Here are a few favorites culled from my mother's collection of yellowed, dog-eared index cards still in active use after 60 years. Try these on a lazy winter day, and think of five eager kiddos in small-town New Jersey gathered around the table, clamoring for more.

Chili with Rice and Fritos

1 pound ground beef (ground turkey will do nicely too)

2 15.5-ounce cans kidney beans, dark red, light red or mixed,) drained

2 15.5-ounce cans peeled whole tomatoes, undrained

1 medium-sized yellow onion, chopped

2 tablespoons chili powder, or to taste

Salt and pepper to taste

1 cup Uncle Ben's converted rice

1 teaspoon salt

One large bag corn chips (Frito Scoops are the family favorite)

In a large iron skillet or Dutch oven, sauté onion in a dash of oil and water over medium heat until soft and translucent (about five minutes.) Add meat, separating with fork and stirring until browned (five more minutes.) Add kidney beans, tomatoes and their liquid, along with chili powder, 1 teaspoon salt, and several grinds of pepper. Turn heat to low and set timer for 30 minutes.

In a separate 3-quart pot, bring 2 1/4 cup water to boil. Add 1 cup rice and 1 teaspoon salt. Bring to second boil. Reduce heat; set timer for 20 minutes (or use what's left on the chili timer.) Ladle chili over bowls of rice. Serve with a generous side of Fritos for scooping.

Tuna Wiggle

1 pound. fine noodles, cooked per package directions and drained

2 cans tuna in water, drained and flaked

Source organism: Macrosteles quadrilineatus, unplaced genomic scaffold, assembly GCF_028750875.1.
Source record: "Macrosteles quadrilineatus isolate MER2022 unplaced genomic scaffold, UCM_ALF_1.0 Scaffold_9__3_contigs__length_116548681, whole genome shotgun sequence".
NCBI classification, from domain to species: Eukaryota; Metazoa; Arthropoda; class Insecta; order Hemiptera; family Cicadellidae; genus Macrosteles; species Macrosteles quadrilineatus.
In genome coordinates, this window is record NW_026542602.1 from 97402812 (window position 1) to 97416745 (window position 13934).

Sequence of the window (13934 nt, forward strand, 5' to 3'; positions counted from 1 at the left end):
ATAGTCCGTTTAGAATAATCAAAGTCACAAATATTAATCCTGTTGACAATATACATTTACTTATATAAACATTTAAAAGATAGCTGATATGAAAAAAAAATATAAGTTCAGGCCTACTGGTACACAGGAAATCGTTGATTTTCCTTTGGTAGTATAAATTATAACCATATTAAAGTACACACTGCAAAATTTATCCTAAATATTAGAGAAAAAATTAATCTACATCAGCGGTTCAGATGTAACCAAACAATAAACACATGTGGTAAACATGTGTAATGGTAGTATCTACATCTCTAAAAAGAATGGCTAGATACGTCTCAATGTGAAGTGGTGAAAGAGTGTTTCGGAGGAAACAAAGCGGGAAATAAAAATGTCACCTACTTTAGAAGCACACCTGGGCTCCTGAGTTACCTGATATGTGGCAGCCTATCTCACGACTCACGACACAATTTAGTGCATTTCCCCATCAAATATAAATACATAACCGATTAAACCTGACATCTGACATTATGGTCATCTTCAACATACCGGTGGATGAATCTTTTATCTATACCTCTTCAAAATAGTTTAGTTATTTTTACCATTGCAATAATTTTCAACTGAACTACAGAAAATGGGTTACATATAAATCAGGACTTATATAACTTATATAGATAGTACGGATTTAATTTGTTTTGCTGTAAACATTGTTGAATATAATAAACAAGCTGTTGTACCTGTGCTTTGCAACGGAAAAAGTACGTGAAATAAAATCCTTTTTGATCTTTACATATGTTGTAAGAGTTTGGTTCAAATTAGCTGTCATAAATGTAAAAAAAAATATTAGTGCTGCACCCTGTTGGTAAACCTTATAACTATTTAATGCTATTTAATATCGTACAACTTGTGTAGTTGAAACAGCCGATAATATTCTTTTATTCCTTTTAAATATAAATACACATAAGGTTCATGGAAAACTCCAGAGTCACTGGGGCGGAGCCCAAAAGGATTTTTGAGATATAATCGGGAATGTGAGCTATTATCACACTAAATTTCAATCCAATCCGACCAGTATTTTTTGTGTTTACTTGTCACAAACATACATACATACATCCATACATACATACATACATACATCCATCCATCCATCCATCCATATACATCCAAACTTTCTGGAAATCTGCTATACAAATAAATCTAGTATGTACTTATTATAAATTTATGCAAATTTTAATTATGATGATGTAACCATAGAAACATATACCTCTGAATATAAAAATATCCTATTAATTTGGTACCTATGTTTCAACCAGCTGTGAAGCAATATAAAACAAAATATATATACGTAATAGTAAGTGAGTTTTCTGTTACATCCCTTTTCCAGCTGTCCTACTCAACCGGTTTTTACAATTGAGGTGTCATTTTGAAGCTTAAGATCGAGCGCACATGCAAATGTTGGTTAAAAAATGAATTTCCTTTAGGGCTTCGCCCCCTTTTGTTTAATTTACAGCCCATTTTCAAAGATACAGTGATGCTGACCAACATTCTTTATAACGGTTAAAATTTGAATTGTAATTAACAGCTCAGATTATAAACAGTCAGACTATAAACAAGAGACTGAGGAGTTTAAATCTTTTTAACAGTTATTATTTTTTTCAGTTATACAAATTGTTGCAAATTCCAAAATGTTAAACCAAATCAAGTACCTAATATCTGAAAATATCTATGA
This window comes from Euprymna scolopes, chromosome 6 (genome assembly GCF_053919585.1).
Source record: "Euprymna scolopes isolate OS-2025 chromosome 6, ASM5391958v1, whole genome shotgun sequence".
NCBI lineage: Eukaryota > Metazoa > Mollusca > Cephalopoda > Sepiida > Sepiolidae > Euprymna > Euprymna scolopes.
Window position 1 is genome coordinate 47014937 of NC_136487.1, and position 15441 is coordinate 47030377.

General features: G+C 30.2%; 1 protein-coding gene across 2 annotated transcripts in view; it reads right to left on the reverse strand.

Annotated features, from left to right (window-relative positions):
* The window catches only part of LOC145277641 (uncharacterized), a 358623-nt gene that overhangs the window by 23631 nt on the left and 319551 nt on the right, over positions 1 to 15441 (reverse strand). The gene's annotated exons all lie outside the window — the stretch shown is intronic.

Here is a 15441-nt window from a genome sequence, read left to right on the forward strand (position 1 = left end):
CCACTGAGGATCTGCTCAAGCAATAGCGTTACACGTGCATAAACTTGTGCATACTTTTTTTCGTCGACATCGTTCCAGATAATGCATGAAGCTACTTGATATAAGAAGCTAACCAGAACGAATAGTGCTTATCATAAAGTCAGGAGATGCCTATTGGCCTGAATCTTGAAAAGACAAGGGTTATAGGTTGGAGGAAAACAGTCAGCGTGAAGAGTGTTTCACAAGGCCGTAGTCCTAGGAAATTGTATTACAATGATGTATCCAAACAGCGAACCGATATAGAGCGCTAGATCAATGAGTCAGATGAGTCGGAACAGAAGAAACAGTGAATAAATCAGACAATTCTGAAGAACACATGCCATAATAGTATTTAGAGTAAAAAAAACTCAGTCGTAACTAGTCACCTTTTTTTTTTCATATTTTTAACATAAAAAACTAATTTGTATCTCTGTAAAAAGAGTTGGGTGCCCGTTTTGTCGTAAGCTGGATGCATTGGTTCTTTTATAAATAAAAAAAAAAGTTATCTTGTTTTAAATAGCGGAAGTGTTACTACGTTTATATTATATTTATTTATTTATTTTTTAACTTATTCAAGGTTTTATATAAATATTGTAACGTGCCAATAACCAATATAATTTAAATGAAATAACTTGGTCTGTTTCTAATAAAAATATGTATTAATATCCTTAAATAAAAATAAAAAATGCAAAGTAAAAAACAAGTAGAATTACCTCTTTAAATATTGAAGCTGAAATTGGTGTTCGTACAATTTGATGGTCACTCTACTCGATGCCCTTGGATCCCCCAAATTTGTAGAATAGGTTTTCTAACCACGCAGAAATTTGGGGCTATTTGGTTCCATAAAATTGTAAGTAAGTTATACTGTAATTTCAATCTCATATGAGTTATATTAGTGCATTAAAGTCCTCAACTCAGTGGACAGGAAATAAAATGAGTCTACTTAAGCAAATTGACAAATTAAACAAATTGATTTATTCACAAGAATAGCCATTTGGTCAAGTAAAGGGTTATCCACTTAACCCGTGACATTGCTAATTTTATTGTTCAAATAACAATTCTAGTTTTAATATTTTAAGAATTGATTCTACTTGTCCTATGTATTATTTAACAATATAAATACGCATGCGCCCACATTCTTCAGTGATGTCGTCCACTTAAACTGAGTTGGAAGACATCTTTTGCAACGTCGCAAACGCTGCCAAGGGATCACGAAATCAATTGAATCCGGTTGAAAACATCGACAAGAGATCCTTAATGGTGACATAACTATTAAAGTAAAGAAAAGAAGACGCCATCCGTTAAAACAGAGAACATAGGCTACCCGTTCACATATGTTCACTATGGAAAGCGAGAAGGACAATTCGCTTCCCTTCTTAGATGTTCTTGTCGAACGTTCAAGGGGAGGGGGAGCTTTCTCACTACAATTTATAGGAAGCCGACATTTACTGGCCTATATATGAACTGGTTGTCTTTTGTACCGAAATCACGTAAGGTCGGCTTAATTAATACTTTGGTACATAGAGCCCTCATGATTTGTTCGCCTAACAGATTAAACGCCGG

1 10 1/2-ounce can cream of mushroom soup

1 cup sour cream

1 4-ounce can sliced mushrooms, drained

1 cup frozen peas, cooked according to package directions

1 cup potato chips, crushed

Salt and pepper to taste

Blend all ingredients except for potato chips. Pour into a casserole and bake for 30 minutes or until bubbly. Sprinkle with crushed potato chips before serving.

Serve with a side of steamed broccoli and an (iceberg) salad with Russian dressing.

Sherry Cake

1 box yellow cake mix

1 box instant vanilla pudding

4 eggs

3/4 cup salad oil (like canola)

3/4 cup pale dry sherry (the cheaper the better. I never spend more than $4.99 a bottle)

1 teaspoon ground nutmeg

1/2 teaspoon cayenne pepper, optional

Using an electric mixer, blend ingredients at low speed; whip at high speed 5 minutes. Pour into greased tube pan. Bake at 350 degrees 45 to 50 minutes, or until a knife inserted furthest from pan edges comes out clean.

Cherry-Apricot Cobbler

1 15-ounce can sour pitted cherries, drained, half of juice reserved

1 15-ounce can halved apricots, drained, half of juice reserved

1/2 cup white sugar

1 tablespoon. cornstarch, dissolved in 1 to 2 tablespoons hot water

1/2 teaspoon almond extract

Combine cherry and apricot liquids (enough to make about one cup.) Bring to boil. Add sugar, stirring until dissolved. Pour in cornstarch mixture gradually, stirring constantly to avoid lumps. Add cherries and apricots, stirring to mix. Remove from heat. When nearly cool, add almond extract. Pour fruit mixture into casserole. Top with cobbler topping (recipe below.) Bake at 350 degrees 30 minutes or until bubbly.

Topping

1/2 cup EACH flour, oatmeal, white sugar and brown sugar

1/4 cup butter, melted

1 teaspoon vanilla extract

Blend dry ingredients; add butter and vanilla extract, stirring until blended. Spread over fruit and bake.

(Published: January 7, 2004)